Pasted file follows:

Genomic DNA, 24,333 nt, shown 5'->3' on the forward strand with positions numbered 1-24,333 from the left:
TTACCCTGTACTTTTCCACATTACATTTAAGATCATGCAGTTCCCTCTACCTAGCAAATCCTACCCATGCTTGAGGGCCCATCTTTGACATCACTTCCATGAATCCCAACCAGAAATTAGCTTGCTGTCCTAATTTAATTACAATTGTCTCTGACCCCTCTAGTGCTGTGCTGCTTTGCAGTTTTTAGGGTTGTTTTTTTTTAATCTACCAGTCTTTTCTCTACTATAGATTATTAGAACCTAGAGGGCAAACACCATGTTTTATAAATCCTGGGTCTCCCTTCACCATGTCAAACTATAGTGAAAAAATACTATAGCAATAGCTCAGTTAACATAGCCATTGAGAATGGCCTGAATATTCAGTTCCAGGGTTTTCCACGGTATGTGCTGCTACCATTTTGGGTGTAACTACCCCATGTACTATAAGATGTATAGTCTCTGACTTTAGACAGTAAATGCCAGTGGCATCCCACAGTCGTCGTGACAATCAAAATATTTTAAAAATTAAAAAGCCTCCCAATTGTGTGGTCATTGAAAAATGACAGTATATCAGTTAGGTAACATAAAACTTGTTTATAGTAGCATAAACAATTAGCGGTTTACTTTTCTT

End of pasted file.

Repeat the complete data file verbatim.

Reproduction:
Genomic DNA, 24,333 nt, shown 5'->3' on the forward strand with positions numbered 1-24,333 from the left:
TTACCCTGTACTTTTCCACATTACATTTAAGATCATGCAGTTCCCTCTACCTAGCAAATCCTACCCATGCTTGAGGGCCCATCTTTGACATCACTTCCATGAATCCCAACCAGAAATTAGCTTGCTGTCCTAATTTAATTACAATTGTCTCTGACCCCTCTAGTGCTGTGCTGCTTTGCAGTTTTTAGGGTTGTTTTTTTTTAATCTACCAGTCTTTTCTCTACTATAGATTATTAGAACCTAGAGGGCAAACACCATGTTTTATAAATCCTGGGTCTCCCTTCACCATGTCAAACTATAGTGAAAAAATACTATAGCAATAGCTCAGTTAACATAGCCATTGAGAATGGCCTGAATATTCAGTTCCAGGGTTTTCCACGGTATGTGCTGCTACCATTTTGGGTGTAACTACCCCATGTACTATAAGATGTATAGTCTCTGACTTTAGACAGTAAATGCCAGTGGCATCCCACAGTCGTCGTGACAATCAAAATATTTTAAAAATTAAAAAGCCTCCCAATTGTGTGGTCATTGAAAAATGACAGTATATCAGTTAGGTAACATAAAACTTGTTTATAGTAGCATAAACAATTAGCGGTTTACTTTTCTT